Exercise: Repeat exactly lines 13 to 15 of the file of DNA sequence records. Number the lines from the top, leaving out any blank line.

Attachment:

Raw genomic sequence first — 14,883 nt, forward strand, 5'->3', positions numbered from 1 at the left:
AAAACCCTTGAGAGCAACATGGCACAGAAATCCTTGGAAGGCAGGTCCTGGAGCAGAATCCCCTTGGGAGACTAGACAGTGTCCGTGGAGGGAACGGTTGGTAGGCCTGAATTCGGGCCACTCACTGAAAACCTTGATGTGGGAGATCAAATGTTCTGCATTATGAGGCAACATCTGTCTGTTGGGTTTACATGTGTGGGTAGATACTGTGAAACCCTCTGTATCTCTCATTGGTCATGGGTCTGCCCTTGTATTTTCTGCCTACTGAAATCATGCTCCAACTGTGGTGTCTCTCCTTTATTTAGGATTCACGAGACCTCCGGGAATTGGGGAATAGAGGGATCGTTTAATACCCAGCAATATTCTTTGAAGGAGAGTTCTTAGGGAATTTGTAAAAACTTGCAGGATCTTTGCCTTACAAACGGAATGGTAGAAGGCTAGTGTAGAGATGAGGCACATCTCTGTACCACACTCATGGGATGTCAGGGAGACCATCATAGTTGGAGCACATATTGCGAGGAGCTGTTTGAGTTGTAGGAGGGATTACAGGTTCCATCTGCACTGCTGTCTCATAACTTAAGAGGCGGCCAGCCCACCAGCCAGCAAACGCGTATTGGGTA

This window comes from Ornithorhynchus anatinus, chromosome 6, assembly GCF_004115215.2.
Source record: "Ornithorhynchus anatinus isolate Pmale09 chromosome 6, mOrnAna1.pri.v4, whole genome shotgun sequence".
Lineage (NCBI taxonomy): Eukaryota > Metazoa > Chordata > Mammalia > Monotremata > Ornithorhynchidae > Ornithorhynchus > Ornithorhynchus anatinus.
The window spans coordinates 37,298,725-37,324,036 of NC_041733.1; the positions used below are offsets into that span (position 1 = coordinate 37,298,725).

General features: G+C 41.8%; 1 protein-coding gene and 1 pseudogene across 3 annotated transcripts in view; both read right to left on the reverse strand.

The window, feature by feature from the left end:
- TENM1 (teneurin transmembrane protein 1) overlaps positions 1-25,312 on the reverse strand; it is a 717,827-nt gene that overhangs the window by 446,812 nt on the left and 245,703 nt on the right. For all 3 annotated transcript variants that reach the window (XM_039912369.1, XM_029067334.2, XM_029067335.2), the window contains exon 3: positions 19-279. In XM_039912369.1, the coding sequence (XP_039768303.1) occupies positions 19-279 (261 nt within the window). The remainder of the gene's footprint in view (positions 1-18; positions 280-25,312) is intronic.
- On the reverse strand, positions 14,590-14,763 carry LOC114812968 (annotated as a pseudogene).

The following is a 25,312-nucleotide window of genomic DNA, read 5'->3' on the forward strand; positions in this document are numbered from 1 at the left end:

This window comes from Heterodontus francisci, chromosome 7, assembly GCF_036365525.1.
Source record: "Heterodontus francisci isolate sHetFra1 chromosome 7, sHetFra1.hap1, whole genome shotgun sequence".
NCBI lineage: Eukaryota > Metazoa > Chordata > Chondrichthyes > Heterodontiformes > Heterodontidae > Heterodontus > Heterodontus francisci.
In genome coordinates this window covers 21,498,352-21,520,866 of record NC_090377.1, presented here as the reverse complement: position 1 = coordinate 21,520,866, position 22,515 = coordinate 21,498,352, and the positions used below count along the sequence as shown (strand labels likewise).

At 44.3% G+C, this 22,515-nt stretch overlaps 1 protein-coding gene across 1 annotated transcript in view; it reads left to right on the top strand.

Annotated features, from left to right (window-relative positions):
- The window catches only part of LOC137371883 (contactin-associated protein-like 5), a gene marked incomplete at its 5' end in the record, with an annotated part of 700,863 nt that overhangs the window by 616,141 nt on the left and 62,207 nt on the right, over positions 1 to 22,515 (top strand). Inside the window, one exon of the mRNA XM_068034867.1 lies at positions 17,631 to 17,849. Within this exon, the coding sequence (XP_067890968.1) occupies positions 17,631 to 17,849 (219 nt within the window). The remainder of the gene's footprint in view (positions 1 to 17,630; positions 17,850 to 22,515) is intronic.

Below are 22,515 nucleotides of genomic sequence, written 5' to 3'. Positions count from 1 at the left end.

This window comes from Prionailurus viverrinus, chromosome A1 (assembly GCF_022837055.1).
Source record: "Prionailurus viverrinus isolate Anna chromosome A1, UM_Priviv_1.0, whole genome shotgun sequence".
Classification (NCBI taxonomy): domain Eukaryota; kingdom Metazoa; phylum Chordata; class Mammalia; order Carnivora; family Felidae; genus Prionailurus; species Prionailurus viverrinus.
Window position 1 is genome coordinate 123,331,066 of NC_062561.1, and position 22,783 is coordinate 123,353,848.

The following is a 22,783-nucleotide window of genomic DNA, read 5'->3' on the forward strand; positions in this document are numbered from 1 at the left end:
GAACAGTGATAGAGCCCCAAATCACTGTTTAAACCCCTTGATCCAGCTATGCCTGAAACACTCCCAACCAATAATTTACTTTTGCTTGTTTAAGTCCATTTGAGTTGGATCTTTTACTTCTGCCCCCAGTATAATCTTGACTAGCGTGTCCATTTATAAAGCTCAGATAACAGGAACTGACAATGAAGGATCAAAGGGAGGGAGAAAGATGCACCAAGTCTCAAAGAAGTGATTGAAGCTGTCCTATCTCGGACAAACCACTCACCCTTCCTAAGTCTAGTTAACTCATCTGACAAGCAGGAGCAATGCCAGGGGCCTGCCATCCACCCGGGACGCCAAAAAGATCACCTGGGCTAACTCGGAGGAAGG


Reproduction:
Source record: "Heterodontus francisci isolate sHetFra1 chromosome 7, sHetFra1.hap1, whole genome shotgun sequence".
NCBI lineage: Eukaryota > Metazoa > Chordata > Chondrichthyes > Heterodontiformes > Heterodontidae > Heterodontus > Heterodontus francisci.
In genome coordinates this window covers 21,498,352-21,520,866 of record NC_090377.1, presented here as the reverse complement: position 1 = coordinate 21,520,866, position 22,515 = coordinate 21,498,352, and the positions used below count along the sequence as shown (strand labels likewise).